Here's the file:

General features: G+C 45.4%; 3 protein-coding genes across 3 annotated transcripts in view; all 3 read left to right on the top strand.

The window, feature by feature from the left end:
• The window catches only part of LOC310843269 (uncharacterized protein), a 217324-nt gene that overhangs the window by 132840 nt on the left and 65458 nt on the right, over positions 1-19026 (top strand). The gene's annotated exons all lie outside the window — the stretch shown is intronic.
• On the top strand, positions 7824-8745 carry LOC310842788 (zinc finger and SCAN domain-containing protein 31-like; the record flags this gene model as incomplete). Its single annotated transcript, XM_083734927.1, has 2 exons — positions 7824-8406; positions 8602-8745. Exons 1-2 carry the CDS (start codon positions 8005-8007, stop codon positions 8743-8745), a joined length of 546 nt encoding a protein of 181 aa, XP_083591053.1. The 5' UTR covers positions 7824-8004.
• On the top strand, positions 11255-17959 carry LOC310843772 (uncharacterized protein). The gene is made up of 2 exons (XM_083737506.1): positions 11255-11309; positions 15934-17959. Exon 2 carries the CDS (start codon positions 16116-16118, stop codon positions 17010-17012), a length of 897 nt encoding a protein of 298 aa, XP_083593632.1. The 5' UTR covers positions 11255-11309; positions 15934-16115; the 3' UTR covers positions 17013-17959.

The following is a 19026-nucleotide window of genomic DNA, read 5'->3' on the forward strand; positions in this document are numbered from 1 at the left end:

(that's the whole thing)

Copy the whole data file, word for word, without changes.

General features: G+C 45.4%; 3 protein-coding genes across 3 annotated transcripts in view; all 3 read left to right on the top strand.

The window, feature by feature from the left end:
• The window catches only part of LOC310843269 (uncharacterized protein), a 217324-nt gene that overhangs the window by 132840 nt on the left and 65458 nt on the right, over positions 1-19026 (top strand). The gene's annotated exons all lie outside the window — the stretch shown is intronic.
• On the top strand, positions 7824-8745 carry LOC310842788 (zinc finger and SCAN domain-containing protein 31-like; the record flags this gene model as incomplete). Its single annotated transcript, XM_083734927.1, has 2 exons — positions 7824-8406; positions 8602-8745. Exons 1-2 carry the CDS (start codon positions 8005-8007, stop codon positions 8743-8745), a joined length of 546 nt encoding a protein of 181 aa, XP_083591053.1. The 5' UTR covers positions 7824-8004.
• On the top strand, positions 11255-17959 carry LOC310843772 (uncharacterized protein). The gene is made up of 2 exons (XM_083737506.1): positions 11255-11309; positions 15934-17959. Exon 2 carries the CDS (start codon positions 16116-16118, stop codon positions 17010-17012), a length of 897 nt encoding a protein of 298 aa, XP_083593632.1. The 5' UTR covers positions 11255-11309; positions 15934-16115; the 3' UTR covers positions 17013-17959.

The following is a 19026-nucleotide window of genomic DNA, read 5'->3' on the forward strand; positions in this document are numbered from 1 at the left end: